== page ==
Holding this book in hand, it makes me think....what if I kept a Bible to give to my girls for when they are grown?  Not my Bible.  (I imagine they would fight over it one day.)  It wouldn't be about my spiritual journey, but rather, the documentation of how God and I poured His love over them by using His Word.  I could write down verses we memorize together, scripture I want them to be sure to know,  and more importantly, the Truth I would pray for God to reveal to them in His own time.

It is the seeking of truth for the purpose of encouraging and loving my girls that has changed me so profoundly.  I will read a verse, underline it, and pen a few simple truths in the margins.  I'll write the date, so they know even when they were young, God and I were thinking about them.  And after I pray, and ask God to press these truths into their heart when they need it most, it's as though He presses it that much deeper into my own.  It is the constant filling for the purpose of spilling.

I hope and pray one day, they will see God's word, not as "a good book", but as The Good Book.  


Wednesday, January 30, 2013

Wednesday Inspirations- A Good Book, A Quiet Book

    I absolutely LOVE this picture, the detail of all of the characters jumping out of the book, the giant cup of tea, the goose trying to figure out where the little sheep came from and of course the hat, just makes me want to start telling you about each and every character.  I feel like I know them all (and the ones that I don't know quite as well I would love the opportunity to make up the details).  A cup of tea, a lovely hat and a good book.  Life is good.

  So often, between TV, video games, and computer generated entertainment, I worry that children are not given enough opportunities to nurture their own imaginations that God has gifted them with.  As I was searching for inspiration for this topic and needing it to inspire you as well, a stumbled across Quiet Books on Pinterest.  You can do your own search, but here are some that I found that make me just want to get off the computer and start making some for the special children in my life.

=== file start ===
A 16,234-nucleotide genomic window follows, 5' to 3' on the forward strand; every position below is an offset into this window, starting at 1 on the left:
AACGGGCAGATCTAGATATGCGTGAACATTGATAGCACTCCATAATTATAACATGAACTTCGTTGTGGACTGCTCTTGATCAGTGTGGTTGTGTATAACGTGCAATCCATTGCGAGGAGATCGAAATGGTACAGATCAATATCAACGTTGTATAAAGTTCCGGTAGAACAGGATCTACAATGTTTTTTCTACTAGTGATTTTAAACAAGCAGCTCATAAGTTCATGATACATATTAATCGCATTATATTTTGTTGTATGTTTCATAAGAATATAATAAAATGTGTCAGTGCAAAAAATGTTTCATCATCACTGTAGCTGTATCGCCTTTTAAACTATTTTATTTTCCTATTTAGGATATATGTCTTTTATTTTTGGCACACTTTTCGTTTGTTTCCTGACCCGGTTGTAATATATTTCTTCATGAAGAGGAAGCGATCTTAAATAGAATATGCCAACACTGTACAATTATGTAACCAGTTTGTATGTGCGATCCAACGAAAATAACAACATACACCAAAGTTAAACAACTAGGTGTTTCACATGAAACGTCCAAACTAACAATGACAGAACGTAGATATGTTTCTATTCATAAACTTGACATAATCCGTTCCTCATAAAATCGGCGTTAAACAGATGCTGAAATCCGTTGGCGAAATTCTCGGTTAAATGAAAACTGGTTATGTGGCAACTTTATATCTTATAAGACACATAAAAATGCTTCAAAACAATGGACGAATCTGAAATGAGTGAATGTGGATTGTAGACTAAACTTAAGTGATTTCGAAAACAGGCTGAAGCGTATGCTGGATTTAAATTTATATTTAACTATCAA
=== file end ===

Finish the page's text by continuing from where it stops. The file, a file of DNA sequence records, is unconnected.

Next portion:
Before the era of smart phones and iPads, the Quiet Book was used to keep little hands, eyes, and minds busy, with the intent of keeping little mouths quiet.  Pages on the Quiet Book are tactile, colorful, and interactive.  They can be quilted, glued, sewn, made out of fabric, felt, beads, and range from simple to highly intricate.  They can encourage many fine motor skills such as snapping, buckling, zippering, weaving, and tying.  Kids can also work on matching, dressing, counting, and sorting skills.  I would like to encourage you to take a look at some of these very talented Quiet Book makers, and hopefully be inspired to try make one for a pair of little hands that you know.
Quiet book baking

lots of fun ideas for quiet books

a magnetic quiet book

Build a sandwich

a free quiet book template

Quiet counting book

Noah's Ark Quiet book with free template
~By Niki (posted by Megan)  :o) 

Tuesday, January 29, 2013

How-To Tuesday: How to Pick Your Next Good Book

This is the perfect time of year to dive into a new book.  While the weather is keeping you cooped up, exploring other people's adventures is a great way to avoid cabin fever.  I don't claim to be especially widely read, but I do really enjoy reading when I get the chance.  A book is not only a time commitment but an emotional commitment also.  So I have a few guiding tactics I follow when deciding on what to read next to make sure that I enjoy the journey and the destination.  (Disclaimer: I give you full permission to skip through this post and read only about the books that catch your eye.  I have issues with conciseness.)